Austrian Delegation Visits UC Irvine’s NFCRC, Smart Grid Demonstration
The Austrian Ambassador to the U.S. visited UC Irvine during the U.S. Department of Energy’s Solar Decathlon in October. Ambassador Hans Peter Manz and a delegation of about 20 researchers, science, technology and energy officials, plus journalists, toured the university’s National Fuel Cell Research Center and the Irvine Smart Grid Demonstration project.
The Austrians were in Orange County to cheer on Team Austria, the first-time Solar Decathlon team from Vienna University of Technology, which ended up winning the competition.
Dean Gregory Washington and Professor Jack Brouwer took the group through the National Fuel Cell Research Center (NFCRC), showing them the fuel cell materials fabrication and testing lab, the fuel cell cloud server power experiment, the connectivity lab and the beta-testing of fuel cell and electric vehicles that the NFCRC is accomplishing in cooperation with manufacturers.
”Austrian researchers are accomplishing some very significant smart grid, smart community, and electric vehicle research efforts that complement what we are doing at UCI, says Brouwer. “We are interested in building upon the visit to establish research collaborations.”
The group then rode in the fleet of fuel cell vehicles operated by NFCRC to view the Irvine Smart Grid Demonstration (ISGD) project in University Hills, where Vice Chancellor Wendell Brase joined the tour.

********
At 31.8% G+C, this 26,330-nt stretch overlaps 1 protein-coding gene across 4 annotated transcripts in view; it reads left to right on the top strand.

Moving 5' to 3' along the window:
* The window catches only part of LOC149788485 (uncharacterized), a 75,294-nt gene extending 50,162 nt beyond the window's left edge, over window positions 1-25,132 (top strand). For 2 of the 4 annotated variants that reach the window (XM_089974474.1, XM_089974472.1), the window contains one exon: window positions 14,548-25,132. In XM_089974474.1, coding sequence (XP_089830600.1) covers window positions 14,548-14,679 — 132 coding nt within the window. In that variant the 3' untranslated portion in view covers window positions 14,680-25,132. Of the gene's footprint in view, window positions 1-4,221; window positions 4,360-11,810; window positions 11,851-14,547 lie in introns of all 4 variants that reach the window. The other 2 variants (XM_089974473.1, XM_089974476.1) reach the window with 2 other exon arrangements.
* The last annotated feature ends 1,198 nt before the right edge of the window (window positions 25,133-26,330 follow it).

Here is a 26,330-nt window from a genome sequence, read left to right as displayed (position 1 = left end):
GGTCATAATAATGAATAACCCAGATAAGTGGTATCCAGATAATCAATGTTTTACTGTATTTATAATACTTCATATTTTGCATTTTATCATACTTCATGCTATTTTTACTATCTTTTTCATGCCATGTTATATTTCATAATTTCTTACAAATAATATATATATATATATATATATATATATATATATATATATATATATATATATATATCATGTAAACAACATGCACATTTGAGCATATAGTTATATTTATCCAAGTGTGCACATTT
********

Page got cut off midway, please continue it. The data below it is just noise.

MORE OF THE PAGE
ISGD evaluates a wide array of future smart grid technologies through a public-private partnership led by Southern California Edison and the U.S. Department of Energy with UCI’s Advanced Power and Energy Program, Facilities Management, Campus and Environmental Planning and Transportation and Distribution Services as partners. The comprehensive program spans from intelligent regional utility grid network technologies to the substation and distribution circuit level, down to individual homes that are outfitted with smart appliances, solar panels, energy storage and electric vehicles to help understand how the grid will need to interact with the home of the future.
Culminating the visit, Vice Chancellor for Research John Hemminger hosted the delegation for lunch at the University Club.